And Then There Was 3! How Google, Amazon & Apple Conquer Everything.
I get this insidious feeling when I realize I’ve been snookered. In fact we have all been slowly but surely snookered.
It happened to me twice recently. And it will be happening more and more and over and over again. Today on December 30, 2019, I ordered a small video cable for a notebook computer and ended up ordering on Google directly. I meant to go to eBay… or some other site, but it was just too easy on Google, and there was no shipping. In fact, they even took off 20% of the order at the end.
I should be jumping for joy at the savings. It was like $3.00. But that insidious feeling just keeps on creeping into my brain.
A few weeks ago I was at work late and wanted to order take out Chinese food from a little place across the street from our office in Boca Raton. And the same thing happened. I did a search and found the place and noticed a simple order button. Wholla. Within seconds I had ordered our meal directly on Google. I paid through Google.
Once again, I should have been satisfied and happy. But I wasn’t. In fact I am disturbed. I should be seriously happy. Google reduced my cost by “helping me” order directly from that small restaurant.
So, what’s my problem?
My problem is I have been an expert on the web, e-commerce, online tech business for over 20 years and I know it when I see it. It is the inevitability. I also have an MBA, written 5 books about the internet and startups, have worked on $500+ million dollar websites and have worked on almost every imaginable thing people can order online, including toys, supplements, paper, cabinets, clothing, food, dating events, hosting, telco from dog ramps to pet meds. Bottom line, Google’s growth into e-commerce is the end of the line for our business.
In my main business, the speed dating business, another “Google transition” happened last summer to the event business. With a single change, the event listed on Google, regardless of Eventbrite or Meetup having a say, is now all appearing in a new type of “Event Block” where if you don’t play in that block, you don’t get traffic.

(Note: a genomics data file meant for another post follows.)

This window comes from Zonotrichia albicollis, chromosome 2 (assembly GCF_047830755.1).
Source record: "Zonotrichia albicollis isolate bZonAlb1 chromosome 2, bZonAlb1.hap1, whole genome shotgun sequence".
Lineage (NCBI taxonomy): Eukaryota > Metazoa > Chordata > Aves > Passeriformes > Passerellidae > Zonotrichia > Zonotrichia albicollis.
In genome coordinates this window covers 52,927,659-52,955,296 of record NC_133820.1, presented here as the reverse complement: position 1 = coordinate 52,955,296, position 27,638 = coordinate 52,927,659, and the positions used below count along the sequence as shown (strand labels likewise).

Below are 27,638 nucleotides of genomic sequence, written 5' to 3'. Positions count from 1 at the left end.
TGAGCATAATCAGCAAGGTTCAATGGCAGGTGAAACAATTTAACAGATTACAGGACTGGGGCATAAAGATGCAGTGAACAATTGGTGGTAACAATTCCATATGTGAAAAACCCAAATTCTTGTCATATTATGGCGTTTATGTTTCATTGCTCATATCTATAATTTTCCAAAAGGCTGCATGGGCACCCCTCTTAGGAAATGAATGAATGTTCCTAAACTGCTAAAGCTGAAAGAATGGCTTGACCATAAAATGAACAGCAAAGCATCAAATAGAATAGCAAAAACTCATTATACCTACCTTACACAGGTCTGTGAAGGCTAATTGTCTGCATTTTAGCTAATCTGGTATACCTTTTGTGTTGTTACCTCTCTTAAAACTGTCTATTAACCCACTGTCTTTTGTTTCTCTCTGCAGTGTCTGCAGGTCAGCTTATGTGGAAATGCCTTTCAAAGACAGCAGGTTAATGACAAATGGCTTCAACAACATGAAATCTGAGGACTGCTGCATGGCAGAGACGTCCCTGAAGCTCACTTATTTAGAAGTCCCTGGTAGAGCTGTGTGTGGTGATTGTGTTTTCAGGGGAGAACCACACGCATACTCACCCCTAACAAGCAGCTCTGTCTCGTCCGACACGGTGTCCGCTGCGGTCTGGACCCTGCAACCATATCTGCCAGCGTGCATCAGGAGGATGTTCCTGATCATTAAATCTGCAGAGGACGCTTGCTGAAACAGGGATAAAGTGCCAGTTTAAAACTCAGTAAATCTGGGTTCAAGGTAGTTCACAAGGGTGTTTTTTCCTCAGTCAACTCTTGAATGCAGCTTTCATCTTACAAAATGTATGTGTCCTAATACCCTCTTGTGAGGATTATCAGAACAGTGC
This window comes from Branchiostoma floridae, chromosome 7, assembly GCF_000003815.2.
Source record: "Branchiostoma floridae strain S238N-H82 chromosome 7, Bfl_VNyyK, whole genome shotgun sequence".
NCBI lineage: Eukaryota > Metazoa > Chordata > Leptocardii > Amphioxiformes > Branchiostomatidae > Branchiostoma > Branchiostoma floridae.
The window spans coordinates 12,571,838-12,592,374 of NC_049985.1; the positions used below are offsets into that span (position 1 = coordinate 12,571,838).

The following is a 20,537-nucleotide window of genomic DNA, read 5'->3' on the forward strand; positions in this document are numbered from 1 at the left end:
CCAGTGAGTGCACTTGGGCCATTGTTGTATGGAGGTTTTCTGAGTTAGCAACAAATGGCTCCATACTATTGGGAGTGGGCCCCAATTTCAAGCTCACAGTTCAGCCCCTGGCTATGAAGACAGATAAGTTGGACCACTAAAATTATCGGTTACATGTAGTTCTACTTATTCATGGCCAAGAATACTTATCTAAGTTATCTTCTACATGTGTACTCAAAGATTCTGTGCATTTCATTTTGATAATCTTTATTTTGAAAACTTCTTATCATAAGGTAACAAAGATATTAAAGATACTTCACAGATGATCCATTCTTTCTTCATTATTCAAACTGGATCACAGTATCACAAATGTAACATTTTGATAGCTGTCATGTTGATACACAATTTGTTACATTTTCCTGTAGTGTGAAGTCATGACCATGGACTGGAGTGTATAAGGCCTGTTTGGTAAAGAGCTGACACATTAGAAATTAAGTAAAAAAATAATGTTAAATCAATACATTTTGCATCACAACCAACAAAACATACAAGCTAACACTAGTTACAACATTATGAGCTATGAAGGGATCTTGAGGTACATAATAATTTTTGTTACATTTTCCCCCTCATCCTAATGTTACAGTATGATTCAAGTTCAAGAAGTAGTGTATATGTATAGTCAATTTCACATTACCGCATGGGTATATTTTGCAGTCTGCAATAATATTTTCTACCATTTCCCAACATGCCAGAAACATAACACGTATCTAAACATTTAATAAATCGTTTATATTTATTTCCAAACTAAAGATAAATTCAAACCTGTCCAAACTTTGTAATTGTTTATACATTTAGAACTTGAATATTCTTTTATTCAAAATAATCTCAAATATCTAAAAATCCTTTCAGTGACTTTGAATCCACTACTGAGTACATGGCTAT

And I see the inevitability for Google. It will happen! With a single change Google will own the event business and eliminate Eventbrite and Meetup’s hegemony. You would think, why don’t they just buy Eventbrite and Meetup? Why would they want to buy these companies, when they don’t have to?
Google can just offer the same services in the event business like they are in the “eBay” and “DoorDash and Grubhub” businesses. They can catch and kill these businesses with simple change… and why wouldn’t they crush them if they don’t need to buy them. It’s e-commerce evolution, you either get crushed or you are the crusher! AKA “Do No Evil!” Where are you now, Larry and Serge?
What I am trying to say here is this is real, not imaginary. The reason I use insidious, is you will notice the Google way has no flash in the pan. It is like a no-nonsense programmer with Asperger’s put together the UIs for the way they roll. And that is how they are doing it. With plain and simple ways to pay for things. No frills, no spills.
Google is like the Aldi’s of Internet companies. Do a lot with few people, maximize revenues, and make sure you have a lot of Gluten Free products.
What concerns me about this slow insidious transition by Google and what should concern all of us in the Internet biz, is this could ultimately mean that if you don’t use Google for selling “anything”, you are missing out. This is like the Highlander Movies. There can only be one! In the web business, basically there will be only 2 gargantuan companies left to do big e-commerce. That’s Google and Amazon.
Amazon is already 49.1% of online sales. If Google takes it’s chunk, what will that mean? It means eBay will be screwed, along with 100 other companies, or whoever is left, meaning Wal-mart, Sears/Kmart and maybe a few minor players out there like the upstart Offerup. Not sure if you know that Jet.com is already part of Wal-mart. What we are looking at here is what we call an oligopoly, which is real close to a monopoly. And with that can come increased pricing, not competitive pricing.
The final story on this is, I rarely now, if ever work on e-commerce sites like I used to. That’s because there are few jobs left in the field. If you are not already working for Amazon or Google or Apple, and you work in e-commerce you are in one of the very rare competitors. Perhaps a Chewy or another small player out there.
Hope all this makes sense to you, because it is all about inevitability, and I just don’t see this going in any other direction than competitive genocide and not consolidation. In consolidation companies get acquired, but those days are behind us. With there being 2 companies left standing, and they both control the largest e-commerce portals in the world, why do they need to acquire anything.
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